The Catholic Defender: Saint Januarius
Today the Church celebrates St. Januarius, the patron saint of Naples and of blood banks, and his strange story is one of the best.
Januarius is the patron saint of Naples, where the faithful gather three times a year in Naples Cathedral to witness the liquefaction of what is claimed to be a sample of his blood kept in a sealed glass ampoule.
The Church believes that the miracle takes place in response to the dedication and prayers of the faithful. When the miracle occurs, the mass of reddish dried blood, adhering to one side of the ampoule, turns into completely liquid blood, covering the glass from side to side.
Many centuries ago, Saint Januarius died for the Faith during the persecution of Diocletian. God, through the blood which His servant shed for Him, some of which is conserved in Naples, continues to strengthen the faith of the Church, and to work there a regular miracle by its means.
The bishop is believed to have been martyred during the Christian persecution of Emperor Diocletian. In local lore, the failure of the blood to liquefy signals war, famine, disease, or other disaster. The liquefaction traditionally happens at least three times a year: Sept.
He is believed to have been martyred in the Emperor Diocletian's persecution of 305. Legend has it that Januarius and his companions were thrown to the bears in the amphitheater of Pozzuoli, but the animals failed to attack them. They were then beheaded, and Januarius' blood ultimately brought to Naples.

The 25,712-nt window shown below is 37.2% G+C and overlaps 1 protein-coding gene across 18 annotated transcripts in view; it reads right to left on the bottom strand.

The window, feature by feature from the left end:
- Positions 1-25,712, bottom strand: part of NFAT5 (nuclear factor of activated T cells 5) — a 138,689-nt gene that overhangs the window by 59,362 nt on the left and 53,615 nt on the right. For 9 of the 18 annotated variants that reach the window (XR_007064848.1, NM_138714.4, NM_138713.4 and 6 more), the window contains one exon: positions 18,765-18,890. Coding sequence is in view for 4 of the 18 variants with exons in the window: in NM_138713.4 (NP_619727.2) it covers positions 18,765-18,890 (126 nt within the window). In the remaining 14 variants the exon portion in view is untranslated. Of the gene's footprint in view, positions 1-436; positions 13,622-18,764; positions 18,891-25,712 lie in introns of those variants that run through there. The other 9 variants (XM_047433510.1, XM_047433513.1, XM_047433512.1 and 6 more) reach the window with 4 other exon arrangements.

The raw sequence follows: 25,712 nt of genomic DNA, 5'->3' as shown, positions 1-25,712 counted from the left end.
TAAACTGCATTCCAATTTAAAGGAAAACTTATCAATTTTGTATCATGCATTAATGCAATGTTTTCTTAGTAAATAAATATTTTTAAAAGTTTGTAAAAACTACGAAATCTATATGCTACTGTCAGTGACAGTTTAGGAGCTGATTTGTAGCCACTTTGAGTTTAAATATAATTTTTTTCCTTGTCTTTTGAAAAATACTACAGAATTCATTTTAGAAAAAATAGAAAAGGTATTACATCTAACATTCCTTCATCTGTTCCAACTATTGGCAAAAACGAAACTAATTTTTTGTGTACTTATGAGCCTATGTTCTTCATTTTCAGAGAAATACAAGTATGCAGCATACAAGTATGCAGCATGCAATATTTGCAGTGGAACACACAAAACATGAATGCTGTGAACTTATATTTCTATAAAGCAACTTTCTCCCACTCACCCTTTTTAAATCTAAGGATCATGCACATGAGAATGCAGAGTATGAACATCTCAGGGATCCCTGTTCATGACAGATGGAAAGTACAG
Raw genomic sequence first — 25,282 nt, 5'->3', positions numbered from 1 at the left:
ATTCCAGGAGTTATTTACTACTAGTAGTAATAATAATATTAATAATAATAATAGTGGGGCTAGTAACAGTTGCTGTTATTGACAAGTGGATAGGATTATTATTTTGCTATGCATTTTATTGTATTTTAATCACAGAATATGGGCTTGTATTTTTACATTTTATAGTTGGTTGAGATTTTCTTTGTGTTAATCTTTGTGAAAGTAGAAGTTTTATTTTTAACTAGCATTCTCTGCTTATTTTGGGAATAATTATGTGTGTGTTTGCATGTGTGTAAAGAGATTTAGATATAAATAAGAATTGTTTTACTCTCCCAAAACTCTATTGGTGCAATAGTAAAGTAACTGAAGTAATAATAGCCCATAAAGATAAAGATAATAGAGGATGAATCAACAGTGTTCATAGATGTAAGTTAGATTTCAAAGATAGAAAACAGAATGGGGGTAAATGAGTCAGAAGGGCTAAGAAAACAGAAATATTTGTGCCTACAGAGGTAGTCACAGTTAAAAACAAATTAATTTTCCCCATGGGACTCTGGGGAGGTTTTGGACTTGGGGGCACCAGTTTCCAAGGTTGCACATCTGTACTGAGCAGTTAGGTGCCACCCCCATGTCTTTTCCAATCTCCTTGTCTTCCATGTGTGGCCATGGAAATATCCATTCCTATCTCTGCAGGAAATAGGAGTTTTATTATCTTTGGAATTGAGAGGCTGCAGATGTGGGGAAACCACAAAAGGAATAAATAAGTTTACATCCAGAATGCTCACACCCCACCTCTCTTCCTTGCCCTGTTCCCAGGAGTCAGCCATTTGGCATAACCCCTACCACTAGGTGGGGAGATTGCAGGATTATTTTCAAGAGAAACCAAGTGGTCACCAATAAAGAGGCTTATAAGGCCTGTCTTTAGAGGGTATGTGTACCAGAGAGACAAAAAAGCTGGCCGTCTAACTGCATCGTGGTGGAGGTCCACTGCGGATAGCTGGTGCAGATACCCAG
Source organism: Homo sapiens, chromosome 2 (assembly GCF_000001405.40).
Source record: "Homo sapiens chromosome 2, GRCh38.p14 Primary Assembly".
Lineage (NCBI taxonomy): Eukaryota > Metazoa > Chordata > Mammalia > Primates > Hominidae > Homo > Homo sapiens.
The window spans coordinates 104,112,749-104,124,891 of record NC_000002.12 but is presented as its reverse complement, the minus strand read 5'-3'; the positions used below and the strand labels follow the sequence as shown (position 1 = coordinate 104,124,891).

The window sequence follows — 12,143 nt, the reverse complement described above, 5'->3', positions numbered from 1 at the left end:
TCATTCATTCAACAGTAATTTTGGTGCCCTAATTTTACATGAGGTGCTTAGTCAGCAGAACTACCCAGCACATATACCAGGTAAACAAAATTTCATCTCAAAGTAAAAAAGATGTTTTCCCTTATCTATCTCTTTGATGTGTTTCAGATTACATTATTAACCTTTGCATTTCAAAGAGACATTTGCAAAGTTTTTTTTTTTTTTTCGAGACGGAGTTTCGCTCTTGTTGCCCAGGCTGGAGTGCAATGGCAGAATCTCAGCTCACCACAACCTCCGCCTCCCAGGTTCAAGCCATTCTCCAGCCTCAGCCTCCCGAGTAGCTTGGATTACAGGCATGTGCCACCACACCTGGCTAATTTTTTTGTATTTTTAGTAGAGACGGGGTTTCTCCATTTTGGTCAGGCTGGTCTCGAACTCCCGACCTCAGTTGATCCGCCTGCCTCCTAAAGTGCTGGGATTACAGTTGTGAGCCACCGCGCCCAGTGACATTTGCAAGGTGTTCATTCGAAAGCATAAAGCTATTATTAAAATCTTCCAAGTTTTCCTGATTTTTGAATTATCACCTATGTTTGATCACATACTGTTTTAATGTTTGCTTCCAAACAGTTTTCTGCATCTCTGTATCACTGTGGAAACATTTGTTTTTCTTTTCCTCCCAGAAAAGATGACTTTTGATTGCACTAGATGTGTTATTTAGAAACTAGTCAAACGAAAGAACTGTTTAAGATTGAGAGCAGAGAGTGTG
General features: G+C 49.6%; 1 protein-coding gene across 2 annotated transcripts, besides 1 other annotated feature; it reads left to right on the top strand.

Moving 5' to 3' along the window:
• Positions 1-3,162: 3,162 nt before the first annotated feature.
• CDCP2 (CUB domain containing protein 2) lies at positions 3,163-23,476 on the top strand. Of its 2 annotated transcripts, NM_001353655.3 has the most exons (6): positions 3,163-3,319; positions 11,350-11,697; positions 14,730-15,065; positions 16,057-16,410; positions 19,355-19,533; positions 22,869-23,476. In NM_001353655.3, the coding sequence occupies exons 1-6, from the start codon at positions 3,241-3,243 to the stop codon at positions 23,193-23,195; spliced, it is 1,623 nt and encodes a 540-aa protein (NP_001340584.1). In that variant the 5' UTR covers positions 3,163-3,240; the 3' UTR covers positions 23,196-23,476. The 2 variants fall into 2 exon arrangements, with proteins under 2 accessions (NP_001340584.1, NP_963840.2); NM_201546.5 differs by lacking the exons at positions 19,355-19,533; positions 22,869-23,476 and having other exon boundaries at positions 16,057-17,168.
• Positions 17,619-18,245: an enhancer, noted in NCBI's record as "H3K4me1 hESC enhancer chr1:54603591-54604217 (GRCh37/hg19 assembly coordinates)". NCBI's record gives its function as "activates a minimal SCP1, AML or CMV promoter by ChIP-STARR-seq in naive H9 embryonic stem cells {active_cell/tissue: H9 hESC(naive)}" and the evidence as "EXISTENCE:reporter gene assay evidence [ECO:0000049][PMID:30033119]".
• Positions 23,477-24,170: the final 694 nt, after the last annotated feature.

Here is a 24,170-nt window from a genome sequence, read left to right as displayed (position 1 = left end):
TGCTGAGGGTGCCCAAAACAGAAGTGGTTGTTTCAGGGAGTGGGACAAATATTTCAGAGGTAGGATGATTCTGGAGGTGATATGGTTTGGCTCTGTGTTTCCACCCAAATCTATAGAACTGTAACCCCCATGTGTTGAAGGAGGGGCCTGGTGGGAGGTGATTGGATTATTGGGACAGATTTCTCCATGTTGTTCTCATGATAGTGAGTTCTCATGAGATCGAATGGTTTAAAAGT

Little is known about the life of Januarius. He is believed to have been martyred in the Emperor Diocletian’s persecution of 305. Legend has it that Januarius and his companions were thrown to the bears in the amphitheater of Pozzuoli, but the animals failed to attack them. They were then beheaded, and Januarius’ blood ultimately brought to Naples.
“A dark mass that half fills a hermetically sealed four-inch glass container, and is preserved in a double reliquary in the Naples cathedral as the blood of St. Januarius, liquefies 18 times during the year…Various experiments have been applied, but the phenomenon eludes natural explanation….” [From the Catholic Encyclopedia]
It is defined Catholic doctrine that miracles can happen and are recognizable. Problems arise, however, when we must decide whether an occurrence is unexplainable in natural terms, or merely unexplained. We do well to avoid an excessive credulity but, on the other hand, when even scientists speak about “probabilities” rather than “laws” of nature, it is something less than imaginative for Christians to think that God is too “scientific” to work extraordinary miracles to wake us up to the everyday miracles of sparrows and dandelions, raindrops and snowflakes.